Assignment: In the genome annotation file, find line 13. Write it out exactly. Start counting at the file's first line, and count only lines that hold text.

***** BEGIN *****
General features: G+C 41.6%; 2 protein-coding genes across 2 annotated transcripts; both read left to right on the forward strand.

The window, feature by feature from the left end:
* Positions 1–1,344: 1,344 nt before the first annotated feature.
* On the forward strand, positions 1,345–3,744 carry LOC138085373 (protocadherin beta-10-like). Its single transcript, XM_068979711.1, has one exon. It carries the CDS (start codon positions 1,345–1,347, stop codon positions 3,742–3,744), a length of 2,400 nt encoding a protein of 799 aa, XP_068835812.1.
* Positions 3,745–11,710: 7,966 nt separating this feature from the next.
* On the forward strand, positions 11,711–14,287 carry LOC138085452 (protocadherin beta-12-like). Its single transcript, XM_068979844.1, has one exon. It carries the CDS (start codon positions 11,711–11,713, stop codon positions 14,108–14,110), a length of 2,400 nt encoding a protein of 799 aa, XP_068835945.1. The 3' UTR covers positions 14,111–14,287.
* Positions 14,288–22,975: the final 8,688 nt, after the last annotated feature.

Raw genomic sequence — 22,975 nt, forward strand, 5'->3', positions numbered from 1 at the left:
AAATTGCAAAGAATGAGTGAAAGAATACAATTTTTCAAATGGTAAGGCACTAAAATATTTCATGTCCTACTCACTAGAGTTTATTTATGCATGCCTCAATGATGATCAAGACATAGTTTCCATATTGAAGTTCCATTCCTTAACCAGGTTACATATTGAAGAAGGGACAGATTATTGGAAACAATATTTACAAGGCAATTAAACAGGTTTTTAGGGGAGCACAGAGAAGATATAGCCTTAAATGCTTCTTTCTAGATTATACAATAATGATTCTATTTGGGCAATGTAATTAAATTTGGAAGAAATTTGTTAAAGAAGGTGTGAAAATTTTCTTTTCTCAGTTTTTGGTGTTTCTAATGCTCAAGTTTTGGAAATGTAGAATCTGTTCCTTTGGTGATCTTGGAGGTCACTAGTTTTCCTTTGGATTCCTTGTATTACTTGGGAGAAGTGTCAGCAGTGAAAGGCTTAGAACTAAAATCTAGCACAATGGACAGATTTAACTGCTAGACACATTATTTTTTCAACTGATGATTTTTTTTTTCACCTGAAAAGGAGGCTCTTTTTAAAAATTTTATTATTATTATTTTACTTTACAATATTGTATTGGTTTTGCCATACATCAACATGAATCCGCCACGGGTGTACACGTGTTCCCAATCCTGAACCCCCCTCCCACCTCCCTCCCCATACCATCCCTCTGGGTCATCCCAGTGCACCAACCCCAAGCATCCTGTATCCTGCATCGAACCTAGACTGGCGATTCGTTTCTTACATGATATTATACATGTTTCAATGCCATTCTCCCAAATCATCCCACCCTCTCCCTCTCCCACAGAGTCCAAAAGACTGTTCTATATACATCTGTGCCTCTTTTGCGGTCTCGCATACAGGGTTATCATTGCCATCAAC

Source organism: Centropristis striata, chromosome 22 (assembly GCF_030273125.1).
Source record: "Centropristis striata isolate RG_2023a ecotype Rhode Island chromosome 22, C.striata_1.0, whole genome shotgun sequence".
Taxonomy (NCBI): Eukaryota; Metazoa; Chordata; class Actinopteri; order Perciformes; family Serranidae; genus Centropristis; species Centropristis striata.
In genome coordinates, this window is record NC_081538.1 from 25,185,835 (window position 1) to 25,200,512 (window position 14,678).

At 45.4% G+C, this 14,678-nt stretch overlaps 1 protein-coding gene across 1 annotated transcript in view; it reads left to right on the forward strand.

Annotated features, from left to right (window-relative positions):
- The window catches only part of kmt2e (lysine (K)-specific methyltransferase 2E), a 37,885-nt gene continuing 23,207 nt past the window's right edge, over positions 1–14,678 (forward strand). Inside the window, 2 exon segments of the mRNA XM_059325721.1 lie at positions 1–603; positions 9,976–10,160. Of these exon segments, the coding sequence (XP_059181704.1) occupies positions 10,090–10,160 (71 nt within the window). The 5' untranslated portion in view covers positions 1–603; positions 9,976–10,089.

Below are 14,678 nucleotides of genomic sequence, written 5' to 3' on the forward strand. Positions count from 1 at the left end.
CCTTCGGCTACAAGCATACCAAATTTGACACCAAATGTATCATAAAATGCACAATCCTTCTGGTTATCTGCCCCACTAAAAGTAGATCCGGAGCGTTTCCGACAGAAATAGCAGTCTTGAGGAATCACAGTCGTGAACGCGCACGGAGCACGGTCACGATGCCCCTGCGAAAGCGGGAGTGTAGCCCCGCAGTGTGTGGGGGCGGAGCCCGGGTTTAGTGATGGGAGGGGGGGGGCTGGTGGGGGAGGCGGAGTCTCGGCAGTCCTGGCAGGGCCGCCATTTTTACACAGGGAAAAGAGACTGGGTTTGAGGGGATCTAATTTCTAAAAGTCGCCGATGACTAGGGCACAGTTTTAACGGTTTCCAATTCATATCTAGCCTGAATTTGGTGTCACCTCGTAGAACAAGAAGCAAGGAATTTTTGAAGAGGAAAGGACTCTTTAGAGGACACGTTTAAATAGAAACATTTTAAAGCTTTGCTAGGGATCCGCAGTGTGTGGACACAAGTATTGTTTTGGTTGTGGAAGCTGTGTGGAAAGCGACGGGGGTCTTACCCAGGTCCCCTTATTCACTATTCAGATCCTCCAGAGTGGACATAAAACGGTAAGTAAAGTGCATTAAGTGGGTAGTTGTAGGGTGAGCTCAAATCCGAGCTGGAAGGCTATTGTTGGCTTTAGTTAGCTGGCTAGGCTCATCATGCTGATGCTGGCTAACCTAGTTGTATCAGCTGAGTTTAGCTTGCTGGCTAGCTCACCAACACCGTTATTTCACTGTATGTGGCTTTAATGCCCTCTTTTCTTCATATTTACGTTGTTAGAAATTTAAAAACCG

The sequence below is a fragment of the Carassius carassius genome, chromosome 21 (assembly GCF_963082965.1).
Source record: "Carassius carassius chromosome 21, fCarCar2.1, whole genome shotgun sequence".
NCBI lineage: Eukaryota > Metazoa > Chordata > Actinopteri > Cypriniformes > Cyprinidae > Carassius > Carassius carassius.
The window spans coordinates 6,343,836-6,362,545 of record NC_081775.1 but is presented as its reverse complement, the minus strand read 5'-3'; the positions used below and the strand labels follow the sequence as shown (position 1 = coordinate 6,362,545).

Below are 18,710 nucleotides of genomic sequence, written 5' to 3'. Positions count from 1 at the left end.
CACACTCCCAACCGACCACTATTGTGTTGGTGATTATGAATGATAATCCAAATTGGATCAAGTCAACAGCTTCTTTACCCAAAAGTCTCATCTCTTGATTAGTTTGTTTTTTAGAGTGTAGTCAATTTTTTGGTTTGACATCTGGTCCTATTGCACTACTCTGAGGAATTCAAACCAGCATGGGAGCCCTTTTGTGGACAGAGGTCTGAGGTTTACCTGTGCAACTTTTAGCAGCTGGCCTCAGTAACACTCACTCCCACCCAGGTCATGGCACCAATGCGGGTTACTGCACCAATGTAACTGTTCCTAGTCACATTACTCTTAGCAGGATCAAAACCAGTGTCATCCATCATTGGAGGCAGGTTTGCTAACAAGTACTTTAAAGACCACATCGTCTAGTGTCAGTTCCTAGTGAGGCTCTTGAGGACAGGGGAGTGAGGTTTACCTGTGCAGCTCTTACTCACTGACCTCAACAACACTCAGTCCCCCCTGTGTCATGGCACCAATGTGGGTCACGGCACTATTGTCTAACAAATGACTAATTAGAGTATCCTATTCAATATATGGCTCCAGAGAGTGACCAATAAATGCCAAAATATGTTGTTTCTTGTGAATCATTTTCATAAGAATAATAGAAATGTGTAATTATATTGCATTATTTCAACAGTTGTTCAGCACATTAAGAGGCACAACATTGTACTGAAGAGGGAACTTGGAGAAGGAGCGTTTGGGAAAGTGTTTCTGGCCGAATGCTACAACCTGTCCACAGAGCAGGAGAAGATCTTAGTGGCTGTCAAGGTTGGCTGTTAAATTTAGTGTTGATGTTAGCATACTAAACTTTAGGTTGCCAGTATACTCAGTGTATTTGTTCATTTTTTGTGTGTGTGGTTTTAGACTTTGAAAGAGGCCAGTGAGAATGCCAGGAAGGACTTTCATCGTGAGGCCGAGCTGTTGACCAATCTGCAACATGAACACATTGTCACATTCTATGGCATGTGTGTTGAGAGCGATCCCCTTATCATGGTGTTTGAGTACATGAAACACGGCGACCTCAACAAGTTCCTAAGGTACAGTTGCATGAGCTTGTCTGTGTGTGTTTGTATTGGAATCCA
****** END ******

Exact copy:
In genome coordinates, this window is record NC_081538.1 from 25,185,835 (window position 1) to 25,200,512 (window position 14,678).